Klin Onkol 2018; 31(5): 353-360. DOI: 10.14735/amko2018353.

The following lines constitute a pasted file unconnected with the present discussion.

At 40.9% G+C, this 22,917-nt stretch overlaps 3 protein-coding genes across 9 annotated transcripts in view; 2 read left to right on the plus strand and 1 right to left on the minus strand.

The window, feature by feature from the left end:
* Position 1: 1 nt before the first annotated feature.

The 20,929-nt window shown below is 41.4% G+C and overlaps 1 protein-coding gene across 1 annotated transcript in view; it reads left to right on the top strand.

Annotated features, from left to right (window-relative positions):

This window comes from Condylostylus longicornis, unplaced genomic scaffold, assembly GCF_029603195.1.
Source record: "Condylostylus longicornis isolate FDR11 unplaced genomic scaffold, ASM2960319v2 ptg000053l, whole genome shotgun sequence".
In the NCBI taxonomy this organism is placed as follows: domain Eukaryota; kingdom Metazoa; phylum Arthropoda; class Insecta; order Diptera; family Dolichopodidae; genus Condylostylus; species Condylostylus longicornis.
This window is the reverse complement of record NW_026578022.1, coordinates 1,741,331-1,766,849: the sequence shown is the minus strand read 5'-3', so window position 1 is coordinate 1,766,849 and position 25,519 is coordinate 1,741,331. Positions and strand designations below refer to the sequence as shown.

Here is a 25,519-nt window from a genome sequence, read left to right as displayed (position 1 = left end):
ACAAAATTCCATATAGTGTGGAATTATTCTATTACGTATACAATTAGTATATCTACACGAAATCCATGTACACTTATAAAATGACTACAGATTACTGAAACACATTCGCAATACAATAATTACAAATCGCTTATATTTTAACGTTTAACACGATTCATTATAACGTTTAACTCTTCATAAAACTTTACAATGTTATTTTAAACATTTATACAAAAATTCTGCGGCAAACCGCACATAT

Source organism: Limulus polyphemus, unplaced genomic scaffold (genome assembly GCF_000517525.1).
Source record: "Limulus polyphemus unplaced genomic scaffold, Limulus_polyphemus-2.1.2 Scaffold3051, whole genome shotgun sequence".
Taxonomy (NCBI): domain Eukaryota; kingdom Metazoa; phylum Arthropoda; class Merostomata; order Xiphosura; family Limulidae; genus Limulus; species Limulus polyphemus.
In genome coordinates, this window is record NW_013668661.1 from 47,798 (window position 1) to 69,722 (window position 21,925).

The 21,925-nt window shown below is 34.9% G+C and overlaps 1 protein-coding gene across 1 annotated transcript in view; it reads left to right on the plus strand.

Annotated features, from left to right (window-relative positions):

Background: Detection of EGFR mutations in tumor tissue represents a standard testing procedure in patients with non-small cell lung cancer. Molecular testing of circulating tumor DNA (ctDNA) in plasma enables detection of mutations in cases where tumor specimens are unavailable or when monitoring of therapeutic responses is necessary. In addition, according to the recent literature, ctDNA better reflects the heterogeneity of the neoplastic cell population than isolated tumor lesion or metastasis. We report a national interlaboratory evaluation aimed at assessing the analytical quality of ctDNA EGFR testing in plasma across seven reference laboratories in the Czech Republic. Material and methods: Aliquots of 13 plasma samples were sent to 7 laboratories and consisted of commercially available 2 ml plasma specimens of genomic DNA with mutant allelic frequencies of 5, 0.5, 0.05, and 0% of the most common sensitizing mutations (deletion in exon 19, L858R) and the resistance mutation T790M. DNA extraction and EGFR testing were performed according to standard procedures. In 6/7 laboratories the cobas® EGFR Mutation Test v2 was used. One laboratory employed the Super-ARMS® EGFR Mutation Detection Kit. Results: In total, 91 genotypes were determined with an overall error rate of 24.2% (22/91). The overall error rates were 3.2% (2/63) for the 0.5% mutation frequency and 0% for the 5% mutation frequency (0/35), respectively. No false positive results were reported. The cobas® method achieved consistent results with the 0.05% mutation frequency for the exon 19 deletion. For L858R and T790M mutations, the threshold was above the 0.5% frequency. Conclusions: The results show that EGFR testing for ctDNA in plasma has limited sensitivity, especially for detection of the T790M mutation. Particularly, in ctDNA testing of very low mutated DNA plasma fractions (below 0.01%), emphasis should be placed on the use of highly sensitive molecular methods. The outcomes of this quality assessment confirm the need for rebiopsy in patients with negative plasma results because of a higher false negative rate in comparison to tissue testing.


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